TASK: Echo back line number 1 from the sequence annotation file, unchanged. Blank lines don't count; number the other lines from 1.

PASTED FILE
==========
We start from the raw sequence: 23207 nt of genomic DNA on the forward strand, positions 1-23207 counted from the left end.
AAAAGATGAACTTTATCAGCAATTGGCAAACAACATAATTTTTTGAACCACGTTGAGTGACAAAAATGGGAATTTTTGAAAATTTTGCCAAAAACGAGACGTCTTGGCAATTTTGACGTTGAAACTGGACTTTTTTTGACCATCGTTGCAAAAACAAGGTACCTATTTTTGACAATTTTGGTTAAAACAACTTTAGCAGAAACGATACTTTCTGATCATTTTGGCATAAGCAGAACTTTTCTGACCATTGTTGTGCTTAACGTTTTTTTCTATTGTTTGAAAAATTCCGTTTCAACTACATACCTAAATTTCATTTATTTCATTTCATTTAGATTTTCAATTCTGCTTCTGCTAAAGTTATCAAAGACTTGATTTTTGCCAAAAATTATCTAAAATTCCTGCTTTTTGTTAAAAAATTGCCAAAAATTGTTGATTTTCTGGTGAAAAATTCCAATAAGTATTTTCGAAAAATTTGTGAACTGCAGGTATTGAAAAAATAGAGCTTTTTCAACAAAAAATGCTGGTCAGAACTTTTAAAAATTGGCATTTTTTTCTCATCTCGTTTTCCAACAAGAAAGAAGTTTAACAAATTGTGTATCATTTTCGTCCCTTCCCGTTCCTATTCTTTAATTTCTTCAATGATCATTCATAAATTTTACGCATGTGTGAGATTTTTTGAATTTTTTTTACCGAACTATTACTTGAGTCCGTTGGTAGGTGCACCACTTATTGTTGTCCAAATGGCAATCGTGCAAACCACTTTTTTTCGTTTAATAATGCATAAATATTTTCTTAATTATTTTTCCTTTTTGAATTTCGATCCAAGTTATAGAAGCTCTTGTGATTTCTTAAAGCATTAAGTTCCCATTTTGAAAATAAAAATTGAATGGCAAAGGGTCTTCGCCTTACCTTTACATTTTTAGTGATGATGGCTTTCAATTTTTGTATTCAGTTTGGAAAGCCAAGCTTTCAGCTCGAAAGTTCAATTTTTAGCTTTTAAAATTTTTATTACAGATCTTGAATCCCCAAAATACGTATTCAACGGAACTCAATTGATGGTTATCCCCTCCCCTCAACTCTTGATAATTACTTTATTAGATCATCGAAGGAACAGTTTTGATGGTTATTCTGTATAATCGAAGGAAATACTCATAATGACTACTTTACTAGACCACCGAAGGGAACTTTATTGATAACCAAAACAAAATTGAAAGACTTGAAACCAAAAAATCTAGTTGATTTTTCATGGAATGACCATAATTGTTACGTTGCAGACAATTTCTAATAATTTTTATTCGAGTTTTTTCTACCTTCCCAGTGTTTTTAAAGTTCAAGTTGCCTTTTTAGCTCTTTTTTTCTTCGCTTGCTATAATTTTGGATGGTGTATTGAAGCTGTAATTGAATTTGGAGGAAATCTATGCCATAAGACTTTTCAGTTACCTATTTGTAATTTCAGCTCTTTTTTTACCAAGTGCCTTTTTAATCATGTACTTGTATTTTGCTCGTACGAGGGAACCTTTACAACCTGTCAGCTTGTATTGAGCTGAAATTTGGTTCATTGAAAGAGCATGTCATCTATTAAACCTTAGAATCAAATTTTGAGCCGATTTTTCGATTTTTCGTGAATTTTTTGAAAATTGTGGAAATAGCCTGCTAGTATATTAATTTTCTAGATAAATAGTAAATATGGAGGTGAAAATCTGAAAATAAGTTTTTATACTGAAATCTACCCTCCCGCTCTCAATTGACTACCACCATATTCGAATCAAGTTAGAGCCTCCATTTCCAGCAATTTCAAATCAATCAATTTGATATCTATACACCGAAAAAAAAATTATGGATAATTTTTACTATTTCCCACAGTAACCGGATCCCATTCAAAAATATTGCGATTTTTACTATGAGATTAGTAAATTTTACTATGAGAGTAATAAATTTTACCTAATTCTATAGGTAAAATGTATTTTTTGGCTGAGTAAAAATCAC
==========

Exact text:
We start from the raw sequence: 23207 nt of genomic DNA on the forward strand, positions 1-23207 counted from the left end.